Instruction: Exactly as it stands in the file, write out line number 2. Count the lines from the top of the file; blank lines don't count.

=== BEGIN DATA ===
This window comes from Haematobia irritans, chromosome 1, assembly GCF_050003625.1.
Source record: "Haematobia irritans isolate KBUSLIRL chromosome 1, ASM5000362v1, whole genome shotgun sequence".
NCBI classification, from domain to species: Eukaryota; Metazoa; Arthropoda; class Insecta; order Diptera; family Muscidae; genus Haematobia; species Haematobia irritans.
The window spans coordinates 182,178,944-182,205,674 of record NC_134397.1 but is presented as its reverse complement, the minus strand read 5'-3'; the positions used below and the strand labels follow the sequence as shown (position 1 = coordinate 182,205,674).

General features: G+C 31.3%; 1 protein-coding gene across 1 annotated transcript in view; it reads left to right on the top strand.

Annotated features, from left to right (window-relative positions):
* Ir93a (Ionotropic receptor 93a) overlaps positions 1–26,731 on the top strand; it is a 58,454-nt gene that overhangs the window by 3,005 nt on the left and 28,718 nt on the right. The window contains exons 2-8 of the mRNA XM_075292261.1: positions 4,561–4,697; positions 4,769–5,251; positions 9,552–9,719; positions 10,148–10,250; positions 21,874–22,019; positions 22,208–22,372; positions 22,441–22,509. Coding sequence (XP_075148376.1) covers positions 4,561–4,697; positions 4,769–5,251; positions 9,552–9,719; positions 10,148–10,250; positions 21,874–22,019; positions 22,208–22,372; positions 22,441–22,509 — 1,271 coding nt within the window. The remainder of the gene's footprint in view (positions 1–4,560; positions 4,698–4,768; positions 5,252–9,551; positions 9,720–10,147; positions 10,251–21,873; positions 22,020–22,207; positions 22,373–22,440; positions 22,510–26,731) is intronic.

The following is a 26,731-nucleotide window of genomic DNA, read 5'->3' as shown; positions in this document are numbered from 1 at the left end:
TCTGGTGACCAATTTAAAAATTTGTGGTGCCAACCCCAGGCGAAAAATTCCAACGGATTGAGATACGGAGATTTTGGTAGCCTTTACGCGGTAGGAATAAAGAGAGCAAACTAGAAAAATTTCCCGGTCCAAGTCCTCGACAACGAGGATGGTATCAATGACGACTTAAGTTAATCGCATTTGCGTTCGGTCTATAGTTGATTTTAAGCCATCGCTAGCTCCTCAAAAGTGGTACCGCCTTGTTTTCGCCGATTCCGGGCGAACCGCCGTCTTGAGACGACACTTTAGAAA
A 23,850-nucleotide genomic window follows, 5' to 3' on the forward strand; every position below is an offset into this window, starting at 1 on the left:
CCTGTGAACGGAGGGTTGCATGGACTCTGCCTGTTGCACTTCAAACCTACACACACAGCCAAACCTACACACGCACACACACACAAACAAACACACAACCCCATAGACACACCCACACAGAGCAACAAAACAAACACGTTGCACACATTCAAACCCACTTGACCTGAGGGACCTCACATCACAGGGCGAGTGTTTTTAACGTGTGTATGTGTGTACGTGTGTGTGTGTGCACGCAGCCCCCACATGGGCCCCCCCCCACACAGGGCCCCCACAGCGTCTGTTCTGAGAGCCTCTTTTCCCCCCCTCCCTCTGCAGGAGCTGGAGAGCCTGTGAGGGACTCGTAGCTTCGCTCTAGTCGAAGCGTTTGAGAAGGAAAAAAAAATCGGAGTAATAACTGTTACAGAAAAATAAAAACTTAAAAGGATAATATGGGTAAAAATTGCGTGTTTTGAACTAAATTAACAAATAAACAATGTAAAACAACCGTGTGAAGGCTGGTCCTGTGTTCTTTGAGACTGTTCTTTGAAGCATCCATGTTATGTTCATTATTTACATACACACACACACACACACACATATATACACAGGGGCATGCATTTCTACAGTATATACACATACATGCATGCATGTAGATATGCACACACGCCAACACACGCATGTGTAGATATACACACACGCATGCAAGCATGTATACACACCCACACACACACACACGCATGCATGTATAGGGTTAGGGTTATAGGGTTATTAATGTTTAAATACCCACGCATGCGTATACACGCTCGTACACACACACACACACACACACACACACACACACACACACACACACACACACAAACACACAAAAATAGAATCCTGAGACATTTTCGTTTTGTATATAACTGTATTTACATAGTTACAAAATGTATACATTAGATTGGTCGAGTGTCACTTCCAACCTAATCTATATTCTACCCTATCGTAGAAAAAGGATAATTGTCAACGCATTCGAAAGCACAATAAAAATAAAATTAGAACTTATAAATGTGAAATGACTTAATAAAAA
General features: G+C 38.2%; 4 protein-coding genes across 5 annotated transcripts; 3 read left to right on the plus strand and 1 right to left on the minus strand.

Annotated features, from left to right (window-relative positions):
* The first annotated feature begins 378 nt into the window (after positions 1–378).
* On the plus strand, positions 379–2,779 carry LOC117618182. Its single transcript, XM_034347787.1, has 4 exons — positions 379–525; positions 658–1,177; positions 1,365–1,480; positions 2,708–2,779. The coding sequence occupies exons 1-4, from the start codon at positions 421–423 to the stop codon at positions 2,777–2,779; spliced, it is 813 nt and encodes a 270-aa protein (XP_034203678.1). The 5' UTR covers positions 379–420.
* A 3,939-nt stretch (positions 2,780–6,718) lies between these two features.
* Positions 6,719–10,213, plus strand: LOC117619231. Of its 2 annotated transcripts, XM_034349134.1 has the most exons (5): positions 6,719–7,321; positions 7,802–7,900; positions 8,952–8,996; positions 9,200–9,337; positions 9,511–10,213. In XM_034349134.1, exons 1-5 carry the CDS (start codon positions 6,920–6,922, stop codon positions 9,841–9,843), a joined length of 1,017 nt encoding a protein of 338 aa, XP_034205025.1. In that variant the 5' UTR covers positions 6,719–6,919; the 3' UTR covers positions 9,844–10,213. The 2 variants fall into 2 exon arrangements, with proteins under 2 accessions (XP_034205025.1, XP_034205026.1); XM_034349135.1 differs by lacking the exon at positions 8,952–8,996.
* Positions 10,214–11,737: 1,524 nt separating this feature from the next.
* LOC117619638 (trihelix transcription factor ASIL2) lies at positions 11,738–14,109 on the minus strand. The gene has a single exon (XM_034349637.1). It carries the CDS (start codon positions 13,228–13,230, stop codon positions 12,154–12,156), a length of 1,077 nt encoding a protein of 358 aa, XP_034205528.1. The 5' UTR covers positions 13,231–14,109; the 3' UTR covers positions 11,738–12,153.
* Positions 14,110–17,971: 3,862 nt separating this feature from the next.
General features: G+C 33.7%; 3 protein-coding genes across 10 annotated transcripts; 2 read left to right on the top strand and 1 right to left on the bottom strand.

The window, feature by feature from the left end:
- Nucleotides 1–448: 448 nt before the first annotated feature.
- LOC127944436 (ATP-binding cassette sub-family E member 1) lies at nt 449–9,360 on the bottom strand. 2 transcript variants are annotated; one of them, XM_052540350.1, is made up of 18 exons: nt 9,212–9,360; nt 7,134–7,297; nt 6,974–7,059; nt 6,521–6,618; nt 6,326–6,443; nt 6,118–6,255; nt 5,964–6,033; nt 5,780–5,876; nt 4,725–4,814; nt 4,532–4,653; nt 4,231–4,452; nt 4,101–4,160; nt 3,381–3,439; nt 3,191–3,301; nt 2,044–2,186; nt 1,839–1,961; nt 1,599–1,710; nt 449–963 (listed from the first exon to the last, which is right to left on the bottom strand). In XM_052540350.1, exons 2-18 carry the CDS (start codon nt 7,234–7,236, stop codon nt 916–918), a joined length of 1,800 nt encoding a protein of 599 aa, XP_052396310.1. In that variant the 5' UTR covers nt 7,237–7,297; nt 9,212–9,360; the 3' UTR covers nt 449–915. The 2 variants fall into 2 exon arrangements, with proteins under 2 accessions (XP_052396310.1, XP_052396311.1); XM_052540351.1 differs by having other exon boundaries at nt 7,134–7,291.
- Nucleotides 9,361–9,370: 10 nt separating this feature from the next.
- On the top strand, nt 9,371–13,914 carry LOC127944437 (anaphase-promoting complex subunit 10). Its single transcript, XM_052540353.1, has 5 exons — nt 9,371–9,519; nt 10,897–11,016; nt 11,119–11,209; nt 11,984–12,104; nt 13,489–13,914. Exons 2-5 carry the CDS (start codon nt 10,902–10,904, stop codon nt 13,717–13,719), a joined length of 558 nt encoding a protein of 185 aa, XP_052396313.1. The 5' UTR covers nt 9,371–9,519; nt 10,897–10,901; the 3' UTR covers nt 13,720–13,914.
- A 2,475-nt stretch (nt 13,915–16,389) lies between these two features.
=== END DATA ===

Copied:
Source record: "Haematobia irritans isolate KBUSLIRL chromosome 1, ASM5000362v1, whole genome shotgun sequence".